Last night my wife made meatballs. They were tasty! Our five year old boy was excited. “Meatballs!!!!!” he exclaimed. As she was portioning out the food to make sure we had enough for tomorrow, she mentioned he was getting 6 meatballs. His excitement turned to concern. “aw… I wanted 7”. He said it again when he heard no response. He was now sad. As he ate his food he kept mentioning how hungry he was and how desperately he needed more meatballs. (of course he was stuffed before he could finish what he was initially given).
If you have any experience with a 5 year old, you know the number does not matter. If she had promised 4 meatballs, he would have wanted 5. If she had mentioned 20, he would have needed 21. But what we can all relate to, even us seasoned adults, is that he did not enjoy his food while he ate because he was preoccupied with what he didn’t have.
Some of us are better about this than others, but I know many adults who still struggle with enjoying what they have and living in the moment. It’s this latter part that is more universal. Living in the moment. Forgetting the past and using the time given to you as you get it to make the most out of life.
We spend so much time idolizing or regretting the past and so much time worrying about or trying to expedite the future, we spend very few moments living in the present. The problem is that God doesn’t promise us an earthly future and He doesn’t care about our past. So the only thing we have that can connect us to God is the now. The moment we live in where we actually have the ability to be Christ-like (Christian).
We can’t connect to God through our past decisions, even the good ones. God doesn’t hold a grudge, He will accept us as we are, but He also doesn’t accept yesterday’s version of you. Our walk with Him isn’t a decision made in the past, its a constant, life changing, on going, daily, adventure where we live and breath while basking in the presence of our Savior.
We can’t connect to God through our future. It hasn’t happened. We can’t control it. We can’t make it happen quicker. The future is futility. Each moment passed is another future moment just out of reach. Tomorrow simply becomes tomorrow the next day. Even worse, Not only do we still have a tomorrow after tomorrow, but now we have another yesterday to pile on that we will likely regret or overly cherish.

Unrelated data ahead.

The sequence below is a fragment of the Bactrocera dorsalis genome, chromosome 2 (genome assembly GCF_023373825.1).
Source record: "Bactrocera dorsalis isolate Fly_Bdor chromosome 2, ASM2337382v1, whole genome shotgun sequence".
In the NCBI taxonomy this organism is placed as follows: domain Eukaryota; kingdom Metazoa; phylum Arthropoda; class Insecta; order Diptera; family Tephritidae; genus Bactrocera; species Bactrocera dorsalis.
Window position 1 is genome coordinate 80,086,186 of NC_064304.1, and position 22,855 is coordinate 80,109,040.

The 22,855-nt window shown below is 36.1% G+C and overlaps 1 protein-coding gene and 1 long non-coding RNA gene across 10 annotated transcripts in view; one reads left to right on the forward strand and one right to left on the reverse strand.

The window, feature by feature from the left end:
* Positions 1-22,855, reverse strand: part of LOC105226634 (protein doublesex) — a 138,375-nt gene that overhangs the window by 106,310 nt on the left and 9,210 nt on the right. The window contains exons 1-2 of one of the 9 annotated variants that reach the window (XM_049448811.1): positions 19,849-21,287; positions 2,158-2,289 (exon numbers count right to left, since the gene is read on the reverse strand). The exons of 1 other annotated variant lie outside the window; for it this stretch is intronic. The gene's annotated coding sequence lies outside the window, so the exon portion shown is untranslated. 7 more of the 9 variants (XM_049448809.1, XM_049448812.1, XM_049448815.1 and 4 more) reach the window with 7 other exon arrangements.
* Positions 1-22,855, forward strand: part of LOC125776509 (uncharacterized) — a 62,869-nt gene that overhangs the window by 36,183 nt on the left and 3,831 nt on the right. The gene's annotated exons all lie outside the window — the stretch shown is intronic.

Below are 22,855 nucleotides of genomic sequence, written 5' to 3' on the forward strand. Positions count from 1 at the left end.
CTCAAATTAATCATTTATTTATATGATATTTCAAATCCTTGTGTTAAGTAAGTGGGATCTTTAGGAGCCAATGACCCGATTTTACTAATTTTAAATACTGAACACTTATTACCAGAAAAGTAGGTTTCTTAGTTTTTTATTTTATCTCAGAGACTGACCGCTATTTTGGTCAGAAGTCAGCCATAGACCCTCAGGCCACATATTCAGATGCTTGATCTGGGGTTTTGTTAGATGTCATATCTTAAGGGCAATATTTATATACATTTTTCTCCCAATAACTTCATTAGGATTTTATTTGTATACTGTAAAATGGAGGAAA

So when do we enjoy life? When do we commune with our Lord? When are those moments that build up a fruitful and successful life? We miss them so often because they are so rare. Not rare in quantity but extraordinarily rare in our ability to choose them. They are the moments we have. The time that is given us. The present. The now.
We are given them every day. We have one right this minute. But when we fervently try to refuse the moment, it goes un-lived. Our nose is stuck in the rear view mirror while our foot has the gas peddle mashed in. We live only for the future while trying to change the past. We can’t serve two masters. We can’t live in two time frames at once.
This is not a new struggle. We have been cautioned to ‘stop and smell the roses’. But we have sped up. Stopping isn’t enough anymore. We need to get out of the car. Its the notion that we have control. We can back up and move forward at will and with great speed. And while we think we are having an effect while doing that, all we really accomplish is spinning the wheels over every useful moment until they become yet another regret in our mirrored past.
This might all make sense if our God who became man was still buried in a tomb. It would be fitting that people who seemingly worship the past would be the followers of an ancient god that once lived but now rests in a sealed crypt forever. We could ponder what he once was and how it could have been.
But since we are the followers of a risen King… a living God… our monument’s door is open and the insides are kept, clean, and EMPTY… so, past tense doesn’t really work for us. He wasn’t god… He is God. He is alive. And so our worship is to Him. It is with Him. Now. Today. Right now.
Our minds have become tombs of their own. Past conversations… what I should have said, what I would do if I had the chance, how I felt. They aren’t just full of regrets, but feelings, memories, expressions. One of the first things we need to do as we don the label of Christian, which means Christ-like… the first thing we need to do to resemble Jesus… is to blow the door off our own graves and let out the past.
Free it. Let it go. That isn’t us anymore. We can’t be the transformed person God wants us to be if we are clinging to the past. We can’t be renewed if we are prisoner to our mistakes and missed chances. Through Jesus, we have died to that life. When we climb out of that mausoleum, we are faced with the now. The moments that actually matter… the ones that contain that magical ability to live. To actually live free from regret and worry.
This is when we can grasp the Savior’s hand and walk with Him. And when we do that, there is no fear or worry, because our future becomes every waking moment, thoroughly enjoyed and gracefully lived to the fullest. This is where we can taste the meatballs and enjoy them in the moment. No taxes, no root canals, no bills, no traffic… just savory goodness.
Because this moment right here… it’s all we have… and it’s where God is. He isn’t in the worry over things not seen, and He isn’t found in the regret. He wants to eat meatballs with you, but we have to rise to our new life in this open, unclaimed moment and pick up the fork with thanksgiving.
We can all shovel food down our throats and effectively accomplish the task of eating. Each of us knows how to breath and we can turn oxygen to carbon dioxide with the best of them. But that doesn’t mean we are LIVING. The living God left his tomb behind. We are meant to join Him.
Photo by Jason Leung on Unsplash